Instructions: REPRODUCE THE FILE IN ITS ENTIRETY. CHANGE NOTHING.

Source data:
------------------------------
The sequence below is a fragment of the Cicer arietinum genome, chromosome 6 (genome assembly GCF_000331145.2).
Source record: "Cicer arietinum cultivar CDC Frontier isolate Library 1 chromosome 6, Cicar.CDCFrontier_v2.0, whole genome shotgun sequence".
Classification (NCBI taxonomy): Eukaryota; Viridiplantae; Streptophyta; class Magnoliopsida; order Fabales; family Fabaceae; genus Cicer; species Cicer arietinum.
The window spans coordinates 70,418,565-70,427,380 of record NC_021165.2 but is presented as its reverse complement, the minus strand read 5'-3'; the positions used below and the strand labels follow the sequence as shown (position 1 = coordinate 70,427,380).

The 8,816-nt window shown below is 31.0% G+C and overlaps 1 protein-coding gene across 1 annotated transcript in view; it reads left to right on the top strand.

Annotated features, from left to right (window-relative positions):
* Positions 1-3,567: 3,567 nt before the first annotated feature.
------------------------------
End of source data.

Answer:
The sequence below is a fragment of the Cicer arietinum genome, chromosome 6 (genome assembly GCF_000331145.2).
Source record: "Cicer arietinum cultivar CDC Frontier isolate Library 1 chromosome 6, Cicar.CDCFrontier_v2.0, whole genome shotgun sequence".
Classification (NCBI taxonomy): Eukaryota; Viridiplantae; Streptophyta; class Magnoliopsida; order Fabales; family Fabaceae; genus Cicer; species Cicer arietinum.
The window spans coordinates 70,418,565-70,427,380 of record NC_021165.2 but is presented as its reverse complement, the minus strand read 5'-3'; the positions used below and the strand labels follow the sequence as shown (position 1 = coordinate 70,427,380).

The 8,816-nt window shown below is 31.0% G+C and overlaps 1 protein-coding gene across 1 annotated transcript in view; it reads left to right on the top strand.

Annotated features, from left to right (window-relative positions):
* Positions 1-3,567: 3,567 nt before the first annotated feature.